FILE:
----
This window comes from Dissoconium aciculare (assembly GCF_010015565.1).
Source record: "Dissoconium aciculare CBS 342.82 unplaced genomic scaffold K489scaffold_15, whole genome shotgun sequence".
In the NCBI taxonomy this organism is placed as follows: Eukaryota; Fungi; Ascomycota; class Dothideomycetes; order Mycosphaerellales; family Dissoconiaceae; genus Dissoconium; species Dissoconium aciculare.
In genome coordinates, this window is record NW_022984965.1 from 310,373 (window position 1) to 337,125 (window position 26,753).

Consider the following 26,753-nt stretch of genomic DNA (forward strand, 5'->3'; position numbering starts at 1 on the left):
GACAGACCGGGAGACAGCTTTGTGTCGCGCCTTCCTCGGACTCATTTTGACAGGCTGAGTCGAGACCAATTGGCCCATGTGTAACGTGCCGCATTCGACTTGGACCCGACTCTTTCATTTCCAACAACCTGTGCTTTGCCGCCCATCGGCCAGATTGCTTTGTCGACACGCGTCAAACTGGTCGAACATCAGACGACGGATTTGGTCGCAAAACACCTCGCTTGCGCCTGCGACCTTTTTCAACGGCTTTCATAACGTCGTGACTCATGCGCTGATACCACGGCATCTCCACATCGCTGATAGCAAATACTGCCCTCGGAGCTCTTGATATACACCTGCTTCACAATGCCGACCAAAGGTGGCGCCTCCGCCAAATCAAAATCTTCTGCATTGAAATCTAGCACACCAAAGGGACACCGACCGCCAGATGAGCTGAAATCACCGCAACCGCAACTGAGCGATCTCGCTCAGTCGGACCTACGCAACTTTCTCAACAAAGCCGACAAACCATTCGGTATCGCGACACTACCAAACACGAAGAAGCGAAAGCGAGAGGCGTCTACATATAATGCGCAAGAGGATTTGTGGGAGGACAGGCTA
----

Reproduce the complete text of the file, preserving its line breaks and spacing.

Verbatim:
This window comes from Dissoconium aciculare (assembly GCF_010015565.1).
Source record: "Dissoconium aciculare CBS 342.82 unplaced genomic scaffold K489scaffold_15, whole genome shotgun sequence".
In the NCBI taxonomy this organism is placed as follows: Eukaryota; Fungi; Ascomycota; class Dothideomycetes; order Mycosphaerellales; family Dissoconiaceae; genus Dissoconium; species Dissoconium aciculare.
In genome coordinates, this window is record NW_022984965.1 from 310,373 (window position 1) to 337,125 (window position 26,753).

Consider the following 26,753-nt stretch of genomic DNA (forward strand, 5'->3'; position numbering starts at 1 on the left):
GACAGACCGGGAGACAGCTTTGTGTCGCGCCTTCCTCGGACTCATTTTGACAGGCTGAGTCGAGACCAATTGGCCCATGTGTAACGTGCCGCATTCGACTTGGACCCGACTCTTTCATTTCCAACAACCTGTGCTTTGCCGCCCATCGGCCAGATTGCTTTGTCGACACGCGTCAAACTGGTCGAACATCAGACGACGGATTTGGTCGCAAAACACCTCGCTTGCGCCTGCGACCTTTTTCAACGGCTTTCATAACGTCGTGACTCATGCGCTGATACCACGGCATCTCCACATCGCTGATAGCAAATACTGCCCTCGGAGCTCTTGATATACACCTGCTTCACAATGCCGACCAAAGGTGGCGCCTCCGCCAAATCAAAATCTTCTGCATTGAAATCTAGCACACCAAAGGGACACCGACCGCCAGATGAGCTGAAATCACCGCAACCGCAACTGAGCGATCTCGCTCAGTCGGACCTACGCAACTTTCTCAACAAAGCCGACAAACCATTCGGTATCGCGACACTACCAAACACGAAGAAGCGAAAGCGAGAGGCGTCTACATATAATGCGCAAGAGGATTTGTGGGAGGACAGGCTA